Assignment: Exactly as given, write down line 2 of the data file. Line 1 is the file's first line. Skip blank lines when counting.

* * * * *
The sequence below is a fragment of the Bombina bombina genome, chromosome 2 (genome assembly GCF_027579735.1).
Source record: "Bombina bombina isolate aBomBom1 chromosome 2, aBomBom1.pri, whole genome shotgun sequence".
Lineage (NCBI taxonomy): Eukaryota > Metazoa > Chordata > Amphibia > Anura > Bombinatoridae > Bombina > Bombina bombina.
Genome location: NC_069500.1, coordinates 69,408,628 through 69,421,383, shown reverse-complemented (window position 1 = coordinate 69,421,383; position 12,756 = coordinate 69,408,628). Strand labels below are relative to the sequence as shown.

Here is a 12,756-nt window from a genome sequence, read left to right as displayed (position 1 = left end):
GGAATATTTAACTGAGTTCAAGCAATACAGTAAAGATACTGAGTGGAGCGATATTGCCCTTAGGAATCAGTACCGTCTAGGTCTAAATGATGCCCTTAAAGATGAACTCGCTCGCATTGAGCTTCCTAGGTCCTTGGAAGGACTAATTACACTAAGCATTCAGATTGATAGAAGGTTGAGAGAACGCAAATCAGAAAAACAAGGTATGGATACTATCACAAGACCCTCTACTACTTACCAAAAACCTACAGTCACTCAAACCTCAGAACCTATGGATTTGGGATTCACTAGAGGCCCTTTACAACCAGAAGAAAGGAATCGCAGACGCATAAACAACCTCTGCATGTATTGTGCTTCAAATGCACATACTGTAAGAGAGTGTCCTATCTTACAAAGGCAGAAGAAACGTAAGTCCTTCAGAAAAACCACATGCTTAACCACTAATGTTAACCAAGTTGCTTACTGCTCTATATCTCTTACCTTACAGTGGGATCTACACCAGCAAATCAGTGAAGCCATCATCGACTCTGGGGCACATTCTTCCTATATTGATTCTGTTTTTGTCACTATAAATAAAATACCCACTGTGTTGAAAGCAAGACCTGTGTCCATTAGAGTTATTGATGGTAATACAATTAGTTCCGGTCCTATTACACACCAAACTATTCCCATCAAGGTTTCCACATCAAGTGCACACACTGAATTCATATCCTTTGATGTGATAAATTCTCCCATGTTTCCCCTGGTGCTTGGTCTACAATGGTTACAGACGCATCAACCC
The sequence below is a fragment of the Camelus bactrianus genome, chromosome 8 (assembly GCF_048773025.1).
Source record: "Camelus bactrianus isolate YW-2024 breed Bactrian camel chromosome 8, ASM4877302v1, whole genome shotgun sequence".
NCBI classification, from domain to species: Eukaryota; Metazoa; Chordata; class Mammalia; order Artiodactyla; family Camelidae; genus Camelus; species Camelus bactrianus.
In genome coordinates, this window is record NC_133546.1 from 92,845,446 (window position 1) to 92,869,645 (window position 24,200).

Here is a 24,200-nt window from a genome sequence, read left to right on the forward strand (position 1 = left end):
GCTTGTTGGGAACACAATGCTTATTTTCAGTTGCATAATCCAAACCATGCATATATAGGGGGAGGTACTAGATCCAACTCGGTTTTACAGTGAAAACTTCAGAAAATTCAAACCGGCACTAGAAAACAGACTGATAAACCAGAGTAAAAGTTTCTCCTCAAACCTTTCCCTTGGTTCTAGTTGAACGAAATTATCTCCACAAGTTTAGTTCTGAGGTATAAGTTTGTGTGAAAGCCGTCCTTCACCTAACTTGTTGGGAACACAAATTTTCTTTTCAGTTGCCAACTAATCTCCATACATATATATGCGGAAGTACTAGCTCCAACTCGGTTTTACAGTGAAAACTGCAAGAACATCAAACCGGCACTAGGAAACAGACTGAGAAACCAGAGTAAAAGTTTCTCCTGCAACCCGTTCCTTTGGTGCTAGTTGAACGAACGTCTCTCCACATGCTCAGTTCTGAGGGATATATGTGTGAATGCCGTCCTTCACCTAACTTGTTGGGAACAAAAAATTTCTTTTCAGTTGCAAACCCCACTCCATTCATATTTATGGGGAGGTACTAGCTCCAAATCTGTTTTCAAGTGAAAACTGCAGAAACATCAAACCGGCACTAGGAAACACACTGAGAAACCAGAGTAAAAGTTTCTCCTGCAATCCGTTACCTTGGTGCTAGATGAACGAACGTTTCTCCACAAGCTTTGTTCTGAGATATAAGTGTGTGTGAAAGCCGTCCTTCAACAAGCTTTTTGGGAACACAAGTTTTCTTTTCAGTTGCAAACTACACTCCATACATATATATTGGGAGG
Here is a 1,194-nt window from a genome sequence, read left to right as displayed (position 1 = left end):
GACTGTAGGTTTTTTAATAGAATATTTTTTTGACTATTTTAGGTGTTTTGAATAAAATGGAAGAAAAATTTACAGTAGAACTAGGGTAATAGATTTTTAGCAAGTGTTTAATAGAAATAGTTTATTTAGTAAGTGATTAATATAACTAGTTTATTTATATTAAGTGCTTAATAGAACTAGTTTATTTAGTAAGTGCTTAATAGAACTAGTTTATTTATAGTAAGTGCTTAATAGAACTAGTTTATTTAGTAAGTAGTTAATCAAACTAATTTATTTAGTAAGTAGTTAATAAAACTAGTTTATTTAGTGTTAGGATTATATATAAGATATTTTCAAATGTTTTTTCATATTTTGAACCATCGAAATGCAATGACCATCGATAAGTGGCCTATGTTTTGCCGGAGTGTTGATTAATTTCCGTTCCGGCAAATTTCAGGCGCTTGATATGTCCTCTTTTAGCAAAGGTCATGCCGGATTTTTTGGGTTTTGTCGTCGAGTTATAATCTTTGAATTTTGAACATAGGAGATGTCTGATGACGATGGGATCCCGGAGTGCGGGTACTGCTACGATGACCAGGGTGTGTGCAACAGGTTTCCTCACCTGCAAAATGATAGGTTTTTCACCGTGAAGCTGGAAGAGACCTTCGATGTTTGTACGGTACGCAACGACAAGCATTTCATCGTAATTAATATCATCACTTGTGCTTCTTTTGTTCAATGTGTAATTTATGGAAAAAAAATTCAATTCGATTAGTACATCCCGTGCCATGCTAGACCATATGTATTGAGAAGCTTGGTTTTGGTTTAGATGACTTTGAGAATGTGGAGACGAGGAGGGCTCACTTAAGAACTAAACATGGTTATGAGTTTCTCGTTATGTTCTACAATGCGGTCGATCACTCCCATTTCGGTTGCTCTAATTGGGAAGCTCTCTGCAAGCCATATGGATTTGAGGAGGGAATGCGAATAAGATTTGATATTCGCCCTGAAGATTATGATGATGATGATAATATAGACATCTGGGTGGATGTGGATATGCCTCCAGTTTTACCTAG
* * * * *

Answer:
Source record: "Bombina bombina isolate aBomBom1 chromosome 2, aBomBom1.pri, whole genome shotgun sequence".